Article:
Deconstructing poverty porn

Identifying the end-users of poverty porn

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Funding: RISD Maharam Fellowship
Advisory Team: Linda Raftree of Plan International, Teddy Ruge of Project Diaspora/World Bank, Tom Carter of USAID
Location: Uganda (Kampala, Jinja, Mbale)
Duration: 8 weeks

The Need

Above is a typical example of "poverty porn", which is a type of media that portrays people, especially women and children in developing countries, through high shock value words or images. It is often used by western aid organizations in their web banners or pamphlets to generate more funds for their respective causes. Some argue that "poverty porn" is justified as a necessary means to a noble end. Others argue that no matter how well-intended the goals of these organizaitons, such consistent one-sided representation can have detrimental impacts on one's dignity and heavily skew the perception of Africa as a whole. This is perhaps why the Western psyche continues to default to an image of a withered black baby with a swollen belly when the word "Africa" is mentioned. 
The buzz around the "poverty porn" topic was quite loud and heavy among the western aid community, but there wasn't much of the African perspective relayed. So I ventured to Uganda in the summer of 2013 to ask the true constituents of the debate what their thoughts were. Through the generous funding of the RISD Maharam Fellowship, I had the opportunity to take the issue of "poverty porn," and deconstruct it using the design process and various ethnographic research techniques.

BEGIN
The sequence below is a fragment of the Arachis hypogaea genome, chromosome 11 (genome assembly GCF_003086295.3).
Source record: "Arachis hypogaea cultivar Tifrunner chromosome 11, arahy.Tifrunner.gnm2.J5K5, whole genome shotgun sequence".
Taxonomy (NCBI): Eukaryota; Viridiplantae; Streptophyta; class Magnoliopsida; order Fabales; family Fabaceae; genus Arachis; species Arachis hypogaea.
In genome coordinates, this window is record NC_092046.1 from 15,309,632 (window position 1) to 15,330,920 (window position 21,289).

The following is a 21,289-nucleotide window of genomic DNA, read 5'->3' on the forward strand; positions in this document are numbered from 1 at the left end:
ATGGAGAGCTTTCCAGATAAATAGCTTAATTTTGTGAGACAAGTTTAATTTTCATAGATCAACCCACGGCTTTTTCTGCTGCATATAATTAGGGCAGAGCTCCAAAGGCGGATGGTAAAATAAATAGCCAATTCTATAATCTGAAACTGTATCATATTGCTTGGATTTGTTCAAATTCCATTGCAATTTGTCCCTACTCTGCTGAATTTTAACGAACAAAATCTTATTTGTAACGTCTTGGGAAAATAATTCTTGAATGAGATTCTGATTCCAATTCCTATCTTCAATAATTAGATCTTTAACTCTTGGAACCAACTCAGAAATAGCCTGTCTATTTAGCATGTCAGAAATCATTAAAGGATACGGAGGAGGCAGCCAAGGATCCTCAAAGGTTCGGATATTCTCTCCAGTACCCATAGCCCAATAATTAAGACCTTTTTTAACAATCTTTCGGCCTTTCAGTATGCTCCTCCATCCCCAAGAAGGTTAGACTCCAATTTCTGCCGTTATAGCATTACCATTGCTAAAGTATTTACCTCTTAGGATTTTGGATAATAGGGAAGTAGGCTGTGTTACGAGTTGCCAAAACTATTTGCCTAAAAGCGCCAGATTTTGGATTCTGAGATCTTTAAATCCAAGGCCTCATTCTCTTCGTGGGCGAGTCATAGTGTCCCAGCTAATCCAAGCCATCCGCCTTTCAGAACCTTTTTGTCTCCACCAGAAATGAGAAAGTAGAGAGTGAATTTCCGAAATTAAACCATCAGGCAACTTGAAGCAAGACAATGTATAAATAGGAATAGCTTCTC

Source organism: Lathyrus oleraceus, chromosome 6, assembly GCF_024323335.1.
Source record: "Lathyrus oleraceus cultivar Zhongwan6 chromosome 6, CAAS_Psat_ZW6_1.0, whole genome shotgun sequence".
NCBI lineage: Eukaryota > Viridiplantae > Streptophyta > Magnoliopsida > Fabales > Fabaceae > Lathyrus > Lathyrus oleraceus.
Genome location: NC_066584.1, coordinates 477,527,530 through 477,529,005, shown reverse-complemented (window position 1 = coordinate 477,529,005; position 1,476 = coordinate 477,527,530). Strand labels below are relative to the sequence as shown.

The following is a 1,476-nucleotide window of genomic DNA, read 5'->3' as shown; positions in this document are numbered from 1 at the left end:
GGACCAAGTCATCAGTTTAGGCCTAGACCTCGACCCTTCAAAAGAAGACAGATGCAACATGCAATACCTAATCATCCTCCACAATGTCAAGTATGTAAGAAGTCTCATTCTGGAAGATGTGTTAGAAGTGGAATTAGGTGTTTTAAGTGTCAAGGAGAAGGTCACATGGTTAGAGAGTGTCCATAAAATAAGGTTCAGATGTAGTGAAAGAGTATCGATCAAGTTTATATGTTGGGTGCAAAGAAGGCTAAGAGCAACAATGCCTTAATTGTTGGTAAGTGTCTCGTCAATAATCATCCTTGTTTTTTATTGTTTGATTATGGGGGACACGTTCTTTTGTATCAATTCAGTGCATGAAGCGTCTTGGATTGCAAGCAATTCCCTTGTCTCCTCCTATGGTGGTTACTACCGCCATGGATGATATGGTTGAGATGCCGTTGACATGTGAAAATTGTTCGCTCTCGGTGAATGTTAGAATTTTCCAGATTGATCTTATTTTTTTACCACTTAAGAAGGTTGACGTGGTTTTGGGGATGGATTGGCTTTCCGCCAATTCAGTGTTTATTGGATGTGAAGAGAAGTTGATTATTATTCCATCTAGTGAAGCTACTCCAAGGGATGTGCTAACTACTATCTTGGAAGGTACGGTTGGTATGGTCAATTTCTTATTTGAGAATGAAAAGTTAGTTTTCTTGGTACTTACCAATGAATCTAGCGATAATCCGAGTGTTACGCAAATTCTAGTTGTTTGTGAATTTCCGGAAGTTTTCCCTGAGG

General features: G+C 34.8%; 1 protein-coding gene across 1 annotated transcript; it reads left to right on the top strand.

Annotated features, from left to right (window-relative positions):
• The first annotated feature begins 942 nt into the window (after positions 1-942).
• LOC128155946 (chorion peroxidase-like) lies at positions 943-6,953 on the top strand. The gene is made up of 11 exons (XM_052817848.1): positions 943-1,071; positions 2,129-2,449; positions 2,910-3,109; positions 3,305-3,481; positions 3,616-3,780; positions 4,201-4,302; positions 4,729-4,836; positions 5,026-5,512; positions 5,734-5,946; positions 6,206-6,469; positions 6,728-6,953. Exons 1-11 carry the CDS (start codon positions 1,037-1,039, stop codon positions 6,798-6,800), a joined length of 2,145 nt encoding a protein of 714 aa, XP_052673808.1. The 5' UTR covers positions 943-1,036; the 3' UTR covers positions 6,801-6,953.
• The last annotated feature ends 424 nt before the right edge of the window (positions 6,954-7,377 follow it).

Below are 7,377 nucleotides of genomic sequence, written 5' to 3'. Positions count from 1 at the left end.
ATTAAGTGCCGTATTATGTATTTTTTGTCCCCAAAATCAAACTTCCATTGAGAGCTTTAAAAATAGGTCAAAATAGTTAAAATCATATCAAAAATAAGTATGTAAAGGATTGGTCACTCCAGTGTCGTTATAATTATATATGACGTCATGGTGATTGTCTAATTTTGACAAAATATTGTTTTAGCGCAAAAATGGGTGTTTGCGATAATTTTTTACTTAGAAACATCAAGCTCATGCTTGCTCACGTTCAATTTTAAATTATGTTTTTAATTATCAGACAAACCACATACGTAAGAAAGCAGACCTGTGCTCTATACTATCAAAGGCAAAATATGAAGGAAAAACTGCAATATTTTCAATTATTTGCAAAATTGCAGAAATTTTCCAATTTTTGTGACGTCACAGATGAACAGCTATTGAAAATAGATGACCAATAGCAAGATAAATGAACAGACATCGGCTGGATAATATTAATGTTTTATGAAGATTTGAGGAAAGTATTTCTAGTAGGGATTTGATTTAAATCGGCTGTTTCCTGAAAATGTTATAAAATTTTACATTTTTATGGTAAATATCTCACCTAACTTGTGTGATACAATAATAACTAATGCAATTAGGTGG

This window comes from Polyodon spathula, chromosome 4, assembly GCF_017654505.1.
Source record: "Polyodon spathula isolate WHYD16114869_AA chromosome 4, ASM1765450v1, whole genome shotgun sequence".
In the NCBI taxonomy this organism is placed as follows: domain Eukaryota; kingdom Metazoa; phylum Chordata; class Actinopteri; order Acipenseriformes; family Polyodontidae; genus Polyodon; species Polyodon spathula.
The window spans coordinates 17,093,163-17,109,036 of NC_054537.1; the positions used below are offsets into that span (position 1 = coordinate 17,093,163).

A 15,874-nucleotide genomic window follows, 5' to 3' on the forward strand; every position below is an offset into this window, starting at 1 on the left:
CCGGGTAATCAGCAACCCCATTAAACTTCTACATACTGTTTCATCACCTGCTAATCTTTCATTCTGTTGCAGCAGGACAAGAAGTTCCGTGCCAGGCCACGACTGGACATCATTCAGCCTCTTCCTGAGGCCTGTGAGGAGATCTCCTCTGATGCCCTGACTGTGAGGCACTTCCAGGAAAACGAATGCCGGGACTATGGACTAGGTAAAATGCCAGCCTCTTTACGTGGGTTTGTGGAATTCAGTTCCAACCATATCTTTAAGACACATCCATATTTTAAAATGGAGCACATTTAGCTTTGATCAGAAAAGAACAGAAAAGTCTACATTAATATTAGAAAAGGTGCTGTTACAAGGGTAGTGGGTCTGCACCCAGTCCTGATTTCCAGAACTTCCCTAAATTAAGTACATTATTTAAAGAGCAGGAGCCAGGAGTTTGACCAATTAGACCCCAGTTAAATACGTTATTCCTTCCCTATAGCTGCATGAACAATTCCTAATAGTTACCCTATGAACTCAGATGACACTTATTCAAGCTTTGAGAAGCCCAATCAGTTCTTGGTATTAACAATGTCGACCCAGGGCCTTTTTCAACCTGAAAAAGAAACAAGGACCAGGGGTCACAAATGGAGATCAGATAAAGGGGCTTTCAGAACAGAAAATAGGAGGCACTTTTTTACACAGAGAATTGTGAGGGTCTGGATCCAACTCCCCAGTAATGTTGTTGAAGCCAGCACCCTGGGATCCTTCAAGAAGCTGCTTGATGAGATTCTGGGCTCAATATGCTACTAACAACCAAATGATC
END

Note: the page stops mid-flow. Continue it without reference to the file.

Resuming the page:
The Challenge

What does it mean "to apply the design process" to the issue of "poverty porn?" For me, it means always questioning the presupposed problem and how it's framed. Is the issue really about the use of "poverty porn" or is that only a symptom of something else? Key objectives were determined from the beginning to determine the scope of my research:
1. To determine if the "poverty porn" is even a recognized issue
2. To better understand how “victims” of poverty porn want to be represented
3. To understand the effects of poverty porn on people’s dignity/self-esteem.
4. To understand African misconceptions of the west. 
The Process

Why Uganda